In the spring of 1890, Vincent, Jo, Theo, and the baby met for a happy afternoon at Dr. Gachet’s house. However, Vincent sensed that Theo was finding it hard to play the role of his committed patron. Theo’s position within the firm started to falter. He couldn’t rid himself of a cough so terrible that even Vincent noticed. By June Theo was very ill, suffering from nervous exhaustion and finding it hard to care for his own family let alone Vincent.
Vincent, as the story goes, shot himself in the abdomen in the wheatfields above the town of Auvers-sur-Oise and died at the Auberge Ravoux on July 30, 1890. Theo was in complete despair following Vincent’s death. He was urgent to get Vincent the recognition he deserved, even approaching his rival Durand-Ruel to organize an exhibition of his brother’s works. The last meaningful act that Theo was able to undertake was an exhibition of Vincent’s canvases in his apartment in September 1890.
Theo didn’t die of a broken heart, but the stress of Vincent’s death may have caused Theo’s illness to accelerate rapidly. Theo lost his sanity just three months after his brother died. The common diagnosis was that he died of paralytic dementia caused by syphilis.
Always frail, Theo suffered a life-threatening illness at age 19. At 25 he had bouts of headaches and malaise. At 29 he had been frightfully ill and six months later was painfully stiff to the point of paralysis. He consulted with doctors but the leg pains returned. Theo’s nightmares and hallucinations were incorrectly associated with a new cough medicine, most likely containing morphine or opium. Theo’s health deteriorated very rapidly and Johanna was obliged to face the fact that she couldn’t care for him at home.
Theo’s medical records reveal his very harrowing condition. Suddenly hospitalized in October 1890, a straitjacketed Theo was transferred from Paris to the Netherlands on November 17, 1890, where he ended his days. Doctors described Theo as agitated, confused with no notion of time and space, and unable to answer a single question coherently. He spoke in a undecipherable monologue of several different languages. Tearing at his clothes, he was unable to settle or calm down. Other symptoms pointed to paralysis. Medical records found within Wouter Van der Veen and Peter Knapp’s book Van Gogh in Auvers: His Last Days detail disastrously upsetting visits from Jo and Theo’s sister.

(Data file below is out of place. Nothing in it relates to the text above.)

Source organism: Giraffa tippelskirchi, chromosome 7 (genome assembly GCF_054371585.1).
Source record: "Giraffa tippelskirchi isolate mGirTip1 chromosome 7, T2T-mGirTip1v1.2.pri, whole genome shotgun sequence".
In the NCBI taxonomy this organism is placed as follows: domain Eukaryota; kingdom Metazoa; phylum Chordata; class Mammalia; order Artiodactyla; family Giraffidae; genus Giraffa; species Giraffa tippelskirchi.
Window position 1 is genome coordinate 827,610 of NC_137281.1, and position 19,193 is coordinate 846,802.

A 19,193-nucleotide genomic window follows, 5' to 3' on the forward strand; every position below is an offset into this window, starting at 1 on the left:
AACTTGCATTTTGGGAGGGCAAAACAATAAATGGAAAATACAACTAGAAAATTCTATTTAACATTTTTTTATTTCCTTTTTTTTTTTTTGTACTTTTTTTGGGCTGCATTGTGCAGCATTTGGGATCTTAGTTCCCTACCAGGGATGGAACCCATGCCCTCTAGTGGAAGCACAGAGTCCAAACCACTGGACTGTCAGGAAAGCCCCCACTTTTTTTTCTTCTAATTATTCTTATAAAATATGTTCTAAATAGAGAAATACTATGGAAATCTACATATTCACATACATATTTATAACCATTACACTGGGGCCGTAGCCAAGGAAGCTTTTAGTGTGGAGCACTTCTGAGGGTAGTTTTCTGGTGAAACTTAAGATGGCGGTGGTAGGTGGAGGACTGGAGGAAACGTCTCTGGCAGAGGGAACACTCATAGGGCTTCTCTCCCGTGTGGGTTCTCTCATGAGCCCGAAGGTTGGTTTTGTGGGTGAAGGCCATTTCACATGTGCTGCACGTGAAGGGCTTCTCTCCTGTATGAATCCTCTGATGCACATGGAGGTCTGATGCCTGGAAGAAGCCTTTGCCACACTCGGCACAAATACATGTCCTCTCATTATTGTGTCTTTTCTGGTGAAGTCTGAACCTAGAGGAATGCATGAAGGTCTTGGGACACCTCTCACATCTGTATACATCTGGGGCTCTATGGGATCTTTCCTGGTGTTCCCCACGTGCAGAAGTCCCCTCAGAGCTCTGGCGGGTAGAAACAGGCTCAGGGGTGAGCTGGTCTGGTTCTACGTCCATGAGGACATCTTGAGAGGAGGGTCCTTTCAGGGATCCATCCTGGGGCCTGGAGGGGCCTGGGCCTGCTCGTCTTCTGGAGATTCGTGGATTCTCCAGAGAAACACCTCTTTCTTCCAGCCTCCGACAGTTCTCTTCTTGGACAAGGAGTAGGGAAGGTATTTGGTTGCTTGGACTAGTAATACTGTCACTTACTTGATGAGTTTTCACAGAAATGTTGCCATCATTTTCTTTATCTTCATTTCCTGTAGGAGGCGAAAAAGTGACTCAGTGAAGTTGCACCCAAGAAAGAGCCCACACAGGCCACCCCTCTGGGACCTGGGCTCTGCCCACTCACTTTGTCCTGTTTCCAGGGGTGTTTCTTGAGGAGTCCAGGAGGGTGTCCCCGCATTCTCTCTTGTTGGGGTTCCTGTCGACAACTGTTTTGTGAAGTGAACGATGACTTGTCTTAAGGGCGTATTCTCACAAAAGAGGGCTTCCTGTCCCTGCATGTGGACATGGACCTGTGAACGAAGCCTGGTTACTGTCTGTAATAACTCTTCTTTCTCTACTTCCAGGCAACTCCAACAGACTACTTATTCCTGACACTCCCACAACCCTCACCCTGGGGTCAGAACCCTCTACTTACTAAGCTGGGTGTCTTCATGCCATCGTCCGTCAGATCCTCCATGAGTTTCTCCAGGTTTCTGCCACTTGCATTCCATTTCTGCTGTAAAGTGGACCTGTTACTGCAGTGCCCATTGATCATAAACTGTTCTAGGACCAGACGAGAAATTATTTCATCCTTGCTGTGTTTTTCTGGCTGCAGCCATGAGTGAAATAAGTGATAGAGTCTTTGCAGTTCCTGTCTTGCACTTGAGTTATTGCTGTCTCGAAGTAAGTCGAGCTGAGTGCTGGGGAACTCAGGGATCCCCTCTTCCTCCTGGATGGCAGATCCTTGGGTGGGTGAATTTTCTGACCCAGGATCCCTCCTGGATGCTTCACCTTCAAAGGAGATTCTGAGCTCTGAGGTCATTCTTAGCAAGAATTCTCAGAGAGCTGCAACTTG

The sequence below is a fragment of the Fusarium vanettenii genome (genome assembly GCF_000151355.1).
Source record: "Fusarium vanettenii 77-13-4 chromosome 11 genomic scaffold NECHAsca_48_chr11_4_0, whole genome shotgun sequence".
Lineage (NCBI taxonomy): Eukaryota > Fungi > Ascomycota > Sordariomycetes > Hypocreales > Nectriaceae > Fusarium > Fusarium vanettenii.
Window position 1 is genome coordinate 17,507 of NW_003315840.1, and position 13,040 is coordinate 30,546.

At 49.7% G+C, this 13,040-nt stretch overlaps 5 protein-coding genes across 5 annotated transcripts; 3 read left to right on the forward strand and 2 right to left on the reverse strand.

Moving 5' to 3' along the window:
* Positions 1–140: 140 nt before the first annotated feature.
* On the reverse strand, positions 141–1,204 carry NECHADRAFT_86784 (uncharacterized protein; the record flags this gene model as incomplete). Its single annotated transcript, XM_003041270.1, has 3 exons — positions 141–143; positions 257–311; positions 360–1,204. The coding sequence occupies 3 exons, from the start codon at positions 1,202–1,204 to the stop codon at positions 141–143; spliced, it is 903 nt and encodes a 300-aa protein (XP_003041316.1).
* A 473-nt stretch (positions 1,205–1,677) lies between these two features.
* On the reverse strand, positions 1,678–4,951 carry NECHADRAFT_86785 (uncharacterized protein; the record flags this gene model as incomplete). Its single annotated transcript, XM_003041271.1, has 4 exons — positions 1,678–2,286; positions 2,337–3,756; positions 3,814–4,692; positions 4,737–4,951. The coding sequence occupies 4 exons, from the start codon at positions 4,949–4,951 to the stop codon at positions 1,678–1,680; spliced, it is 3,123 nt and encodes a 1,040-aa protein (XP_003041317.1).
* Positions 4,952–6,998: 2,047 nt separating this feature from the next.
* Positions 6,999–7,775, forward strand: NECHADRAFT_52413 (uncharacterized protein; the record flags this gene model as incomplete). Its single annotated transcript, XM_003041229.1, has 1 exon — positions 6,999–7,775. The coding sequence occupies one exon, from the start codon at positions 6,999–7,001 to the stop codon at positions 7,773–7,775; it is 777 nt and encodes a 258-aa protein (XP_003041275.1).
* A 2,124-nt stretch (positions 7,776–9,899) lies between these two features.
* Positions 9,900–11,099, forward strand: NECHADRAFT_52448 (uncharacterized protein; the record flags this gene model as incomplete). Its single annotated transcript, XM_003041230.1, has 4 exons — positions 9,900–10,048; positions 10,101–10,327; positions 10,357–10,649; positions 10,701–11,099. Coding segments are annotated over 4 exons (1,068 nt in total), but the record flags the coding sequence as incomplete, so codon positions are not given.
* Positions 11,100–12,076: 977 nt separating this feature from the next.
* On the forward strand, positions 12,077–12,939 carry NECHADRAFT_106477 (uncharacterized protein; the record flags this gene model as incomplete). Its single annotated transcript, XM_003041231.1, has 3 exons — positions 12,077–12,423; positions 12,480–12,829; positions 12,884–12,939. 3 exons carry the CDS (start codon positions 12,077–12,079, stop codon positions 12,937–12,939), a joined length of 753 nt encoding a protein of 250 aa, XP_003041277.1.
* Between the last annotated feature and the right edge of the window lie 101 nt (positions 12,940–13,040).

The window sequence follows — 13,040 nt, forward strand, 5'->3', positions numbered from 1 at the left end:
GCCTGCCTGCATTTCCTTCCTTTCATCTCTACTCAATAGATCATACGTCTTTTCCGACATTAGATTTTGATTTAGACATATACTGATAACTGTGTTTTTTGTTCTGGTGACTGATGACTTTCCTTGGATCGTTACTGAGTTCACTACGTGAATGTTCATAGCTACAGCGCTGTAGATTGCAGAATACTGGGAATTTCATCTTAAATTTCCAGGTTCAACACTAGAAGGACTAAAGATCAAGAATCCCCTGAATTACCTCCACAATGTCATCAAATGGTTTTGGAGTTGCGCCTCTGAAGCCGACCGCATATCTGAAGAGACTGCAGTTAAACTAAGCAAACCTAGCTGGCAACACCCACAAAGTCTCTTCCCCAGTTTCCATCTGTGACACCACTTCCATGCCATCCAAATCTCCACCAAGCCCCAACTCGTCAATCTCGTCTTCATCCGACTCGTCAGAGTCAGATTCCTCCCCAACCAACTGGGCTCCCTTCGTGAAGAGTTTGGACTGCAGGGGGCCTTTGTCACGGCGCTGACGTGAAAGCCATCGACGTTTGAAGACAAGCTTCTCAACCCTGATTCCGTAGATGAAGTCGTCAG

After the second of two epileptic seizures Theo didn’t regain consciousness. His heartbeat and respiration gradually weakened and died before midnight on January 25th, 1891. There was no post-mortem. He was buried in Utrecht.
We learn of the death of Theodore Van Gogh, the sympathetic and intelligent expert who worked so hard to make known to the public the works of the most daring independent artists of today, during the too short years that he remained director of the Boussod and Valadon house on Boulevard Montmartre. – Mercure de France, 1891.
Perhaps Theo contracted syphilis as a young man new to the big city. Visiting brothels was less taboo at this time and well-known men of the era: Baudelaire, Manet, Gauguin and Toulouse-Lautrec met their early end from syphilis. However, Theo’s waxing and waning symptoms were inconsistent with the progress of this disease.
It’s interesting to note that Vincent and Theo’s mental and physical disabilities were similar. Vincent alluded to a history of epilepsy in his mother’s family. There was a genetic disposition for insanity. Younger sister Wilhelmina spent the balance of her life in mental institutions. Cornelius van Gogh, the family’s youngest son, was another to commit suicide.
Jo dedicated her life to keeping the memory of the two brothers alive. Widowed at 28 with a remarkable collection of art, she took on the task of promoting the work of her brother-in-law, organizing and assembling his myriad art and letters.
“…Theo taught me many things about art: no, I should say instead he taught me much about life…and aside from the child, he also left me another obligation: Vincent’s work, to make sure that it is seen and appreciated as much as possible. I am not without things to do, but I feel very alone and abandoned.” She remained a widow for 10 years and was married to Johan Cohen-Gosschalk from 1901-1912.
In 1914, Theo’s coffin was exhumed and reburied beside Vincent’s in the Auvers-sur-Oise graveyard. In 1926 Johanna Bonger-van Gogh died, leaving a brilliant inheritance of Vincent Van Gogh’s work, not only to her son, but also to the world.
Lead photo credit : Theo van Gogh, 1878 via Municipal Photo Museum Amsterdam courtesy of Stedelijk Museum